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El número de americanos con problemas cardíacos aumentó desde la llegada del covid

Number of Americans with Heart Problems Increased Since Arrival of COVID-19

The Cleveland Clinic reported that Americans have decreased their physical activities due to COVID-related restrictions

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Forty-one percent of Americans have experienced heart problems since the start of the pandemic, partly due to the effects of COVID-19, but also as a result of an increasingly sedentary lifestyle, according to a study by the Cleveland Clinic.

According to the paper, prepared in celebration of Heart Health Month in the United States, 77% of respondents admitted that they are now more likely than before the pandemic to be sitting during the day.

In addition, 22% admitted that due to increased responsibilities at home they have less time to exercise regularly.

This trend toward sedentary lifestyles was also seen among Mexican adults, who were also surveyed.

Before the pandemic, 83% of Mexicans walked daily, while now only 74% do so.

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Likewise, before March 2020, 72% of Mexicans often or sometimes exercised and, two years later, the figure has dropped to 60%, according to data from the Cleveland Clinic.

Of the heart problems recognized during the pandemic, 27% of the cases were due to the effects of COVID-19, according to the study.

In this context, the director of the heart and vascular center of the Cleveland Clinic in Weston (Florida), Jose Navia, explained to the EFE agency that the first strains of COVID-19 created many thromboses, although these cases are not occurring so much now, nor are myocarditis.



The expert considered, however, that patients who have had COVID-19 should have an echocardiogram to rule out heart problems.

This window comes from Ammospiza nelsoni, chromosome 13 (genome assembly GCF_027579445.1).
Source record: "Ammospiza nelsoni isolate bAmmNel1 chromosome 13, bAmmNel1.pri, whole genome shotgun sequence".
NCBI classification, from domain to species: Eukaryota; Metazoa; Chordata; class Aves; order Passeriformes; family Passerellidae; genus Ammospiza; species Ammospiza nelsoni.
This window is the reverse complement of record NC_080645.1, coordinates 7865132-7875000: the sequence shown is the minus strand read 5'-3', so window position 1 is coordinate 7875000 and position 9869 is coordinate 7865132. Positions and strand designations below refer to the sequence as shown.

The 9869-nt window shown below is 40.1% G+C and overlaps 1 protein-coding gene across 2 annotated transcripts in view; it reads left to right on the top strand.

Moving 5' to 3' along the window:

Navia also pointed out that in the first year of the pandemic many people with heart problems did not go to the doctor for fear of catching COVID-19 and that this worsened their cases.

One of the heart diseases that he said can be prevented if diagnosed in time is endocarditis, the infection of the internal tissues of the heart, which can be treated and cured with antibiotics without the need for surgery.

“Most native endocarditis (infection in the valve) that are taken in time are treated with antibiotics and most patients recover. There is a percentage in which the aggressiveness of the germ is so great that it destroys or ruptures the valve and cannot be repaired with antibiotics and surgical treatment is necessary,” said the expert.


Navia emphasized that endocarditis is a serious problem and that it is common to confuse its first symptoms with the flu, since the first manifestations of this disease are fever, profuse sweating in the evening, muscle pains, lack of appetite and fatigue.

Once the symptoms have been detected, blood cultures should be taken and an echocardiogram performed, which by means of ultrasound allows a dynamic view of the heart, the physician explained.

The people most prone to endocarditis are those who have a cardiac history, such as surgeries or a congenital disease, but there are also risk factors in people who inject drugs intravenously or those who suffer from renal insufficiencies or undergo dialysis.

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